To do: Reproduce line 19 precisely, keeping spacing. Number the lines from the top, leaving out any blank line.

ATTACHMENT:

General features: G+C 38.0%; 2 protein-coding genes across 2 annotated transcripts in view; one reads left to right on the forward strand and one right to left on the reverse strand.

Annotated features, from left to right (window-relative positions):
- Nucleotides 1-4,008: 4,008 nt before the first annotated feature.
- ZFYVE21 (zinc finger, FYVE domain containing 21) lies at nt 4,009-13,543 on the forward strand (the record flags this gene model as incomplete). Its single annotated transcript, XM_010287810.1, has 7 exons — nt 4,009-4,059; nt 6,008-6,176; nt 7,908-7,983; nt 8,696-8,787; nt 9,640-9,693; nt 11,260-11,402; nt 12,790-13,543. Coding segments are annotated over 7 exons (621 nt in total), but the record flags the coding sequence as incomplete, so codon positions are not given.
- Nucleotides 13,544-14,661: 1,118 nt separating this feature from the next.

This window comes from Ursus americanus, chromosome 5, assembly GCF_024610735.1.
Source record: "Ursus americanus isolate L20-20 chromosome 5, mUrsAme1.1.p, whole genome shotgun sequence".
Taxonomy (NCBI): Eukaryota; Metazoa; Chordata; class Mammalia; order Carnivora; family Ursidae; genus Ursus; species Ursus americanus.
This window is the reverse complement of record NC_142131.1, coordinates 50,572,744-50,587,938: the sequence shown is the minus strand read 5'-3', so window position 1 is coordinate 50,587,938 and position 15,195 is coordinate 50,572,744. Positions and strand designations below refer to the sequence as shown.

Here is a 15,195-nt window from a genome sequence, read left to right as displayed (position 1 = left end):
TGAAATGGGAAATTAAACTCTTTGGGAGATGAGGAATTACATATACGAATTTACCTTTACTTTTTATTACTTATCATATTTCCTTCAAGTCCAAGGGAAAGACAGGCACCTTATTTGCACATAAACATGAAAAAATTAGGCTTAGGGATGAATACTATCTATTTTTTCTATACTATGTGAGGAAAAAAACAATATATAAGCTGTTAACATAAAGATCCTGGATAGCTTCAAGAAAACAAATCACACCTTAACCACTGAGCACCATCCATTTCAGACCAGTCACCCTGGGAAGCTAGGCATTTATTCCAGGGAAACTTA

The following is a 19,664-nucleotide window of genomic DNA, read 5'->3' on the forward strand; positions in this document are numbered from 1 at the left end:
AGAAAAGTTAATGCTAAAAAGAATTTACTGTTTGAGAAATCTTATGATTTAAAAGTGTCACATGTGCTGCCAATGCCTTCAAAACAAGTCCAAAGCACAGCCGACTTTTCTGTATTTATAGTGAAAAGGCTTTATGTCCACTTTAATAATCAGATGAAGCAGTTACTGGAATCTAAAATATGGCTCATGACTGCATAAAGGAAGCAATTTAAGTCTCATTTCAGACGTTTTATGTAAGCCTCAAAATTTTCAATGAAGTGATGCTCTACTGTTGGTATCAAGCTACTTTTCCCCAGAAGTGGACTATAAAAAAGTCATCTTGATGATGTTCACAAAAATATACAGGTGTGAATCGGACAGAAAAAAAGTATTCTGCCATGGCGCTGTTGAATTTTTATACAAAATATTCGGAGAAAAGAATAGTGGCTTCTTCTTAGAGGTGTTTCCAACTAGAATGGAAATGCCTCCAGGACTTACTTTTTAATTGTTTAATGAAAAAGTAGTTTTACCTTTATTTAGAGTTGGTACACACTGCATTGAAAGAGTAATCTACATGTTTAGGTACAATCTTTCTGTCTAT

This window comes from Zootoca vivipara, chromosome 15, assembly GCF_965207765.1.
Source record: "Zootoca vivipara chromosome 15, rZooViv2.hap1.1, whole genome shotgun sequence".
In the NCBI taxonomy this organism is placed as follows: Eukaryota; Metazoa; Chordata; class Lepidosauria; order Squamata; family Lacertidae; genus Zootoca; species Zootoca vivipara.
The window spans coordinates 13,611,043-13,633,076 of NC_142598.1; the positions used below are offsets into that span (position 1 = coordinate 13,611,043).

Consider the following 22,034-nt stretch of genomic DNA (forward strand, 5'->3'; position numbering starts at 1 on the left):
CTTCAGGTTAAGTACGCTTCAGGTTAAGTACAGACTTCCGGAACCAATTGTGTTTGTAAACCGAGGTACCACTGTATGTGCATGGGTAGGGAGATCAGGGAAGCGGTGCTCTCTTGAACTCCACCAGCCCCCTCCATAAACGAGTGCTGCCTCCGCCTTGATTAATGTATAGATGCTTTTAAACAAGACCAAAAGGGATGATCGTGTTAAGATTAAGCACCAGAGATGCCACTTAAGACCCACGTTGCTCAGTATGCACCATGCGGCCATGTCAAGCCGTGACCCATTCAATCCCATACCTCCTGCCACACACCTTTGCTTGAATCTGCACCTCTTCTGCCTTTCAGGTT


CTTCAGGTTAAGTACGCTTCAGGTTAAGTACAGACTTCCGGAACCAATTGTGTTTGTAAACCGAGGTACCACTGTATGTGCATGGGTAGGGAGATCAGGGAAGCGGTGCTCTCTTGAACTCCACCAGCCCCCTCCATAAACGAGTGCTGCCTCCGCCTTGATTAATGTATAGATGCTTTTAAACAAGACCAAAAGGGATGATCGTGTTAAGATTAAGCACCAGAGATGCCACTTAAGACCCACGTTGCTCAGTATGCACCATGCGGCCATGTCAAGCCGTGACCCATTCAATCCCATACCTCCTGCCACACACCTTTGCTTGAATCTGCACCTCTTCTGCCTTTCAGGTT